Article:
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Vaccine plan will keep us safe for years to come

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The Government has agreed a contract for more of the Pfizer/BioNTech jab to be delivered from the second half of next year. It said the deal would help stay one step ahead of the virus, supporting any future booster programmes. The Health Secretary said: “The UK’s vaccination programme is providing tens of millions of people with protection from Covid-19, saving 95,200 lives and preventing 82,100 hospitalisations in the over 65s in England alone.

“While we continue to build this wall of defence, it’s vital we do everything we can to protect the country for the future. I am pleased we’ve reached this agreement with Pfizer as part of our robust preparations to future-proof our vaccine programme, ensuring we have plans in place to keep the nation safe for years to come.”

More than 47.6 million people have received a first vaccine in the UK, including 41.8 million who have had both doses. The Pfizer vaccine was the first coronavirus inoculation to be approved and rolled out in the UK.

Grandmother Maggie Keenan became the first person in the world to receive an approved Covid jab when she got her dose in Coventry last December.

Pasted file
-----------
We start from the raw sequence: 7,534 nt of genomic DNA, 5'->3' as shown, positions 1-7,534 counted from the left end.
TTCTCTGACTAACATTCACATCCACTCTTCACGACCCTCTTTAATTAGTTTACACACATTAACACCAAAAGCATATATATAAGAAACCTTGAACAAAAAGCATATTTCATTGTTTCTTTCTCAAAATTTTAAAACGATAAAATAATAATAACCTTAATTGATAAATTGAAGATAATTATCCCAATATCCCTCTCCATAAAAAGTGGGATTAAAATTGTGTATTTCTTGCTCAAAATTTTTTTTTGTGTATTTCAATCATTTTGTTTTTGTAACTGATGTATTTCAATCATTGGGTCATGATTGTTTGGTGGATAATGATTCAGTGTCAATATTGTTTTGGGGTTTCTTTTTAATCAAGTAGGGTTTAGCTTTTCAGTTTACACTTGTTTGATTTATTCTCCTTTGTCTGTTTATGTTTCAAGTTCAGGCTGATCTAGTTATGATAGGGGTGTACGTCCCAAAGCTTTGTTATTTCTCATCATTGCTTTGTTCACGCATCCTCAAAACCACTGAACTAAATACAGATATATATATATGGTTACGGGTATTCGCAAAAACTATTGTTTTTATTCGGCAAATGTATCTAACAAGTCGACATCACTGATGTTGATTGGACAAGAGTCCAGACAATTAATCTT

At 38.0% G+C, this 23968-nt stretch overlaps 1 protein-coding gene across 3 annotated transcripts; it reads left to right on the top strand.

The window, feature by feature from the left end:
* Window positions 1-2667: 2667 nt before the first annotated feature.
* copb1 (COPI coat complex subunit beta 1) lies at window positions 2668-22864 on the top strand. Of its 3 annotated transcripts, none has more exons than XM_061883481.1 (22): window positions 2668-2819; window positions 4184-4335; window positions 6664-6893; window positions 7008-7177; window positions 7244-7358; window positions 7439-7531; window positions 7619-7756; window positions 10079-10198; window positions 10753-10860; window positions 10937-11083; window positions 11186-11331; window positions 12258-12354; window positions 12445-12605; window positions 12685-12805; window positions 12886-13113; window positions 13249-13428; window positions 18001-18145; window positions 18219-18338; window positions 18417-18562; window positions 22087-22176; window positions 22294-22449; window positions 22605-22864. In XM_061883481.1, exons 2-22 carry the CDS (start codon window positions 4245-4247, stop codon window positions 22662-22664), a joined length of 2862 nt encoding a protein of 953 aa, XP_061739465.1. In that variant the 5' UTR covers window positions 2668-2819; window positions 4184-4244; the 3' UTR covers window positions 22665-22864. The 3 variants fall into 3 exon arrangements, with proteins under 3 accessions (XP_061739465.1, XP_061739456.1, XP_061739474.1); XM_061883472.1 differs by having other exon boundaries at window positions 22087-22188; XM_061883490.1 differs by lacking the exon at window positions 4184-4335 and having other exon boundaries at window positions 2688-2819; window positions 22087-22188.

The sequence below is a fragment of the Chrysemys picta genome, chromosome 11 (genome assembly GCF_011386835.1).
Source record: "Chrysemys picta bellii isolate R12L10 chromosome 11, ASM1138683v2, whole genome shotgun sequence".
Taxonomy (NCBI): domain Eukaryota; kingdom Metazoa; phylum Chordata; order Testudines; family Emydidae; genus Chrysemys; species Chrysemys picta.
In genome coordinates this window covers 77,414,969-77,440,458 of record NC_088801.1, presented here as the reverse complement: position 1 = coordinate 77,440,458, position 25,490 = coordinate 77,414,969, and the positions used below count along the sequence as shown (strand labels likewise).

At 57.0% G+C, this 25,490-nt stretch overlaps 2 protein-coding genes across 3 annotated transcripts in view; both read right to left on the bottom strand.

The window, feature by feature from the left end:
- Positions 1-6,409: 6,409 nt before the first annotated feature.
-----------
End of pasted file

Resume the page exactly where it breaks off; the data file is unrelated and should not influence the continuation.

The UK is also supporting the global rollout of vaccines and will be donating 100 million doses to other countries within the next year. The first nine million were handed out last month.

There were 31,914 new cases of Covid confirmed across the UK yesterday, and 40 deaths within 28 days of a positive test. Cases, deaths and hospital admissions have all risen slightly in recent days, according to Government data.

Separate figures revealed that Covid returned to the top 10 causes of death in England in July, ranking ninth.

The virus had previously fallen out of the top 10 for two consecutive months.

In Wales, Covid was the 22nd leading cause of deaths in July, accounting for 33 out of 2,738 fatalities. Meanwhile, research suggested that most patients who caught Covid while in hospital contracted it from another patient, rather than staff.

A study of five wards at Addenbrooke’s Hospital in Cambridge looked at possible outbreaks between March and June 2020. Experts found that of 22 cases where patients were infected in hospital, 20 were a result of patient-to-patient transmission.

Researchers also found patterns of superspreading, where a fifth of patients caused 80 percent of transmission.

Meanwhile, health officials fear 4,700 cases of Covid-19 may be linked to the Boardmasters music festival in Cornwall earlier this month, which was attended by 50,000 people.

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